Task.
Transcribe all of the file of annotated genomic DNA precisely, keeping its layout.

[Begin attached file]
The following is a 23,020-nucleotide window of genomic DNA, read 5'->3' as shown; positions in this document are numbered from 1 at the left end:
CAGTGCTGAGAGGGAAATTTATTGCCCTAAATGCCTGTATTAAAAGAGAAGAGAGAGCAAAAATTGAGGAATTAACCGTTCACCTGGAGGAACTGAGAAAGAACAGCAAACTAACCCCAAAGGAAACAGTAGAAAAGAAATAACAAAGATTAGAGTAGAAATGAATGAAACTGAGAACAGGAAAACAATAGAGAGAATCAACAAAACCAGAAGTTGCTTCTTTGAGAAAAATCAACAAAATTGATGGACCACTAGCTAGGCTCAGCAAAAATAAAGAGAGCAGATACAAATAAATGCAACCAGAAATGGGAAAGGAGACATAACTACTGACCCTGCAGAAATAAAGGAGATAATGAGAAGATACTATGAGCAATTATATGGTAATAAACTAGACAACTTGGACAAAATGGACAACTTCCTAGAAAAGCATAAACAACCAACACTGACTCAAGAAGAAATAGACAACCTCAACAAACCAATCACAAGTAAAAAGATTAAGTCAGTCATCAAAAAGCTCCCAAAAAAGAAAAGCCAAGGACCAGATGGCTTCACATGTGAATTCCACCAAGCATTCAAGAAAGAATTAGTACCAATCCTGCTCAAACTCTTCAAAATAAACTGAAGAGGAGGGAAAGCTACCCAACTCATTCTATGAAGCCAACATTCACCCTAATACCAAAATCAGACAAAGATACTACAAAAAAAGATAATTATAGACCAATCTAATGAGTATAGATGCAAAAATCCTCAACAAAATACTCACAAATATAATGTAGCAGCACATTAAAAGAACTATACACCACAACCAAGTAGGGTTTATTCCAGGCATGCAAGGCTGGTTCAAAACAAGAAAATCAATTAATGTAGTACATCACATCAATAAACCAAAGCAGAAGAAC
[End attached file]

The following is a 23,020-nucleotide window of genomic DNA, read 5'->3' as shown; positions in this document are numbered from 1 at the left end:
CAGTGCTGAGAGGGAAATTTATTGCCCTAAATGCCTGTATTAAAAGAGAAGAGAGAGCAAAAATTGAGGAATTAACCGTTCACCTGGAGGAACTGAGAAAGAACAGCAAACTAACCCCAAAGGAAACAGTAGAAAAGAAATAACAAAGATTAGAGTAGAAATGAATGAAACTGAGAACAGGAAAACAATAGAGAGAATCAACAAAACCAGAAGTTGCTTCTTTGAGAAAAATCAACAAAATTGATGGACCACTAGCTAGGCTCAGCAAAAATAAAGAGAGCAGATACAAATAAATGCAACCAGAAATGGGAAAGGAGACATAACTACTGACCCTGCAGAAATAAAGGAGATAATGAGAAGATACTATGAGCAATTATATGGTAATAAACTAGACAACTTGGACAAAATGGACAACTTCCTAGAAAAGCATAAACAACCAACACTGACTCAAGAAGAAATAGACAACCTCAACAAACCAATCACAAGTAAAAAGATTAAGTCAGTCATCAAAAAGCTCCCAAAAAAGAAAAGCCAAGGACCAGATGGCTTCACATGTGAATTCCACCAAGCATTCAAGAAAGAATTAGTACCAATCCTGCTCAAACTCTTCAAAATAAACTGAAGAGGAGGGAAAGCTACCCAACTCATTCTATGAAGCCAACATTCACCCTAATACCAAAATCAGACAAAGATACTACAAAAAAAGATAATTATAGACCAATCTAATGAGTATAGATGCAAAAATCCTCAACAAAATACTCACAAATATAATGTAGCAGCACATTAAAAGAACTATACACCACAACCAAGTAGGGTTTATTCCAGGCATGCAAGGCTGGTTCAAAACAAGAAAATCAATTAATGTAGTACATCACATCAATAAACCAAAGCAGAAGAAC